Great stuff really. These hits are still ubiquitous. And they deserve to be. What struck me listening to this for the n-th time was how the techniques that Queen use are not altogether that different from the ironic, kitschy mash-ups of tropicália, though this is undeniably camp rather than social protest music. But the underlying musical techniques have similarities. Susan Sontag famously wrote that camp was characterized by artifice, exaggeration, a conversion of the serious to the frivolous, and naïve unpretentiousness. Even with the very exaggerated, flamboyant frivolity of something like “Bohemian Rhapsody” or even “Don’t Stop Me Now” there really is hardly a whiff of pretension. The band never blinks no matter how silly the premise.
One thing I’ll always remember about Queen is that a guy I used to work with (in retail) would stroll along at work and sing “Killer Queen” (or at least a verse or two over and over again) in a kind of stoner drawl. That kind of sums up Queen for me: a band that is a distraction, an escape, greasing the wheels of daily life, and completely and totally okay with being that and no more than that. The thing to question about something like that is how it tends to justify the status quo, no matter what that is, but , still, few convey a poignant sense of motion holding distinct concepts in a particular relationship to each other quite like Queen. As one person put it, “The great thing about Queen was that they could unite both meathead jock-rockers and sexually adventurous drama nerds, whether those two groups wanted to be united or not.”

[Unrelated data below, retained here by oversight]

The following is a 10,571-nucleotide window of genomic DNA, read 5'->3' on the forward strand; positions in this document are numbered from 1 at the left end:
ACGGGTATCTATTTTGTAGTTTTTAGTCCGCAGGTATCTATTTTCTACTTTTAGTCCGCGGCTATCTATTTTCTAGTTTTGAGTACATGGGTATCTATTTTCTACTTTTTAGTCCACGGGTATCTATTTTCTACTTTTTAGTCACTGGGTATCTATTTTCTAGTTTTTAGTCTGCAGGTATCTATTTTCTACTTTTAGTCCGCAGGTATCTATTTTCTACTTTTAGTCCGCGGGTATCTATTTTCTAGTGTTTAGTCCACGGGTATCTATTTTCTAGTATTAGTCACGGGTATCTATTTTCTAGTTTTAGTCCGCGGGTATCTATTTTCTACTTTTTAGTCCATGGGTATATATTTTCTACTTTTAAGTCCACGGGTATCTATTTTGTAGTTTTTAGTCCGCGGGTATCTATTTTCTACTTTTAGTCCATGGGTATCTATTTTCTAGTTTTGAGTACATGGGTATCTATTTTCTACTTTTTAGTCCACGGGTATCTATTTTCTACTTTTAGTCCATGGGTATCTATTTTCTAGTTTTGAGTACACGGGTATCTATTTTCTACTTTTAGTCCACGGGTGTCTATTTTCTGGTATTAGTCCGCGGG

This collection of hits is all you need from the band. There are also Vols. II and III, but those get lame quickly. Sure, there is still room to quibble with a few of the selections here, like the lack of “Under Pressure,” and “Flash” belongs at the very end. But those are minor concerns.